Resisting Arrest: California Penal Code 148

When a suspect is uncooperative, dismissive or verbally indignant, some officers take it personally. People who have committed no crime suddenly find themselves facing bogus criminal charges. In the African-American, Latino and Asian communities, citizens are all too familiar with “resisting arrest” charges.

Resisting arrest is when you have some unwanted contact with either a police officer or an EMT. This conduct can range from delaying an arrest by not complying with the officer’s demands up to engaging in a physical altercation with a peace officer. A battery does not need to be a punch or a kick, it could be any unwanted and willful contact. The crime most frequently gets charged in a situation where a police officer goes to arrest someone, and the person struggles physically to avoid being taken into custody. Police then have to apply greater force to subdue the suspect.

According to California Penal Code § 148, Resisting, Delaying, Obstructing Officer or Emergency Medical Technician, is when a person “willfully resists, delays or obstructs any public officer, peace officer, or an emergency medical technician… in the discharge or attempt to discharge any duty of his or her office or employment…”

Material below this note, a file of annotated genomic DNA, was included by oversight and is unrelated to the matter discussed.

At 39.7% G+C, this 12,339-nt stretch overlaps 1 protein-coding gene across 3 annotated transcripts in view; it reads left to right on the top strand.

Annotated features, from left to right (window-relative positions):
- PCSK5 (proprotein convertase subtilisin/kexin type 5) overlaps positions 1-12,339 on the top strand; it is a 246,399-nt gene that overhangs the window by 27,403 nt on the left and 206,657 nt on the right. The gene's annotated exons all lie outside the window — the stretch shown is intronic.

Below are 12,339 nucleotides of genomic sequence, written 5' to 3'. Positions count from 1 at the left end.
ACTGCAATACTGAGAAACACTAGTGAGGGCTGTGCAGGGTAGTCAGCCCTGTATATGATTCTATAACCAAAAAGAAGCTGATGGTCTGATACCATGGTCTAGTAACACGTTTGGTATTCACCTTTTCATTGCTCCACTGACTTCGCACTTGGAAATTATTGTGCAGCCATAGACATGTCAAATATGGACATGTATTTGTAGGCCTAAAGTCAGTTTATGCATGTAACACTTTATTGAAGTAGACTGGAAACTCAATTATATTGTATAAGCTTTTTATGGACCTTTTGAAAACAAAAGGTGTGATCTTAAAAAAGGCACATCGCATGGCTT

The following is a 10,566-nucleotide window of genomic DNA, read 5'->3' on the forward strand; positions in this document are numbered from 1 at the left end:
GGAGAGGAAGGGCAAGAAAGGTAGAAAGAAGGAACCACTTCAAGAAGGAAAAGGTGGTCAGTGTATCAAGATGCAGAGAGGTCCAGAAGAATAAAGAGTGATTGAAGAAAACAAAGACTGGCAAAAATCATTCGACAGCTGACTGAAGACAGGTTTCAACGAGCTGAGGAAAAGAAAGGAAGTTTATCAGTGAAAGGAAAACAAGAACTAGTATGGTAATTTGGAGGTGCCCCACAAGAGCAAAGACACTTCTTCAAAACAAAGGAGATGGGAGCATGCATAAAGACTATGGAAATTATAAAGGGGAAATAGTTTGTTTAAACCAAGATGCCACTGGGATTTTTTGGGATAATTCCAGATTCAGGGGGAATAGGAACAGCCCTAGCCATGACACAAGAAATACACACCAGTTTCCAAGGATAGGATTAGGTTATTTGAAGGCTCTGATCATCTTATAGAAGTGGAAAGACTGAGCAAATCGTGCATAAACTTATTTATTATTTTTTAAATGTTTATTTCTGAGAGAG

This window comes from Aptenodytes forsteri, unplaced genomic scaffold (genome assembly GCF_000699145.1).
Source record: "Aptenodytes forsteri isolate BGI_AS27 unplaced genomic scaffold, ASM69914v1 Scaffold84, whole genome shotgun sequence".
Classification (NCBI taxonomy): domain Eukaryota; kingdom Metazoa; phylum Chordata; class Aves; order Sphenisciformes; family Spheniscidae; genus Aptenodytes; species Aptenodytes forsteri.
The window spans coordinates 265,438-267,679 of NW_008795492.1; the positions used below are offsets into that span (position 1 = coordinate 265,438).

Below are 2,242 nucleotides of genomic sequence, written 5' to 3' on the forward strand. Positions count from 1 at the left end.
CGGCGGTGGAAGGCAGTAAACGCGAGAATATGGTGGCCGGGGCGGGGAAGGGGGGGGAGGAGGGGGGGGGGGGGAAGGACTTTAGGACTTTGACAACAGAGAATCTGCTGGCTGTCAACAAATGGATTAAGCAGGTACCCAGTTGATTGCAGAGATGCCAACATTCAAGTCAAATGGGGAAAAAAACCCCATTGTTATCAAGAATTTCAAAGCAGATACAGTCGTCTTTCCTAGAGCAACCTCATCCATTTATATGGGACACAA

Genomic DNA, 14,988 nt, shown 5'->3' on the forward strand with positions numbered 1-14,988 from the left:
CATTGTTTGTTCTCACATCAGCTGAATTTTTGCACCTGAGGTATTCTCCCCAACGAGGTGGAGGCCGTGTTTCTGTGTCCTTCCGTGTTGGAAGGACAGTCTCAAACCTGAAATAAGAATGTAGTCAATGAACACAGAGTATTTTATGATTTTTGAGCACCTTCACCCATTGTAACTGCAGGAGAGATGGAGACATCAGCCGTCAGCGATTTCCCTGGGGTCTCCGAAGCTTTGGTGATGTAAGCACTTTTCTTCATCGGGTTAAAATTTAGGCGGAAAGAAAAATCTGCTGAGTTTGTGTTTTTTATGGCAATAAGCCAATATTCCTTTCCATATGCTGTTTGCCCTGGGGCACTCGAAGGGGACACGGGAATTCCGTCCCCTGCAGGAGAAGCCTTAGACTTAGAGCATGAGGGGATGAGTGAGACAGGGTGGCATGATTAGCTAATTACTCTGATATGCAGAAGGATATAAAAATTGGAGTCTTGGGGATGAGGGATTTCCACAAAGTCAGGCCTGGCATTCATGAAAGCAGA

California Penal Code § 243 (c) defines Battery on a Police Officer as “any battery committed against a custodial officer, firefighter, emergency Medical technician, lifeguard, process server, traffic officer, or animal control Officer engaged in the performance of his or her duties…”

This charge is considered a “Wobbler,” which means that the District Attorney has the option to file it as either a felony or a misdemeanor depending on the nature of the incident. A misdemeanor conviction of Resisting Arrest or Battery on a Police Officer carries a maximum sentence of a year in County Jail and a $1000.00 fine. If you are charged with a Felony Battery on an Officer, you could face a State Prison Sentence of 16 months, 2 years or 3 years.

The District Attorney will consider the facts of the incident in what to charge. The more aggravated the conduct, or if there were injuries to the officers, the more likely the case will be filed as a felony.

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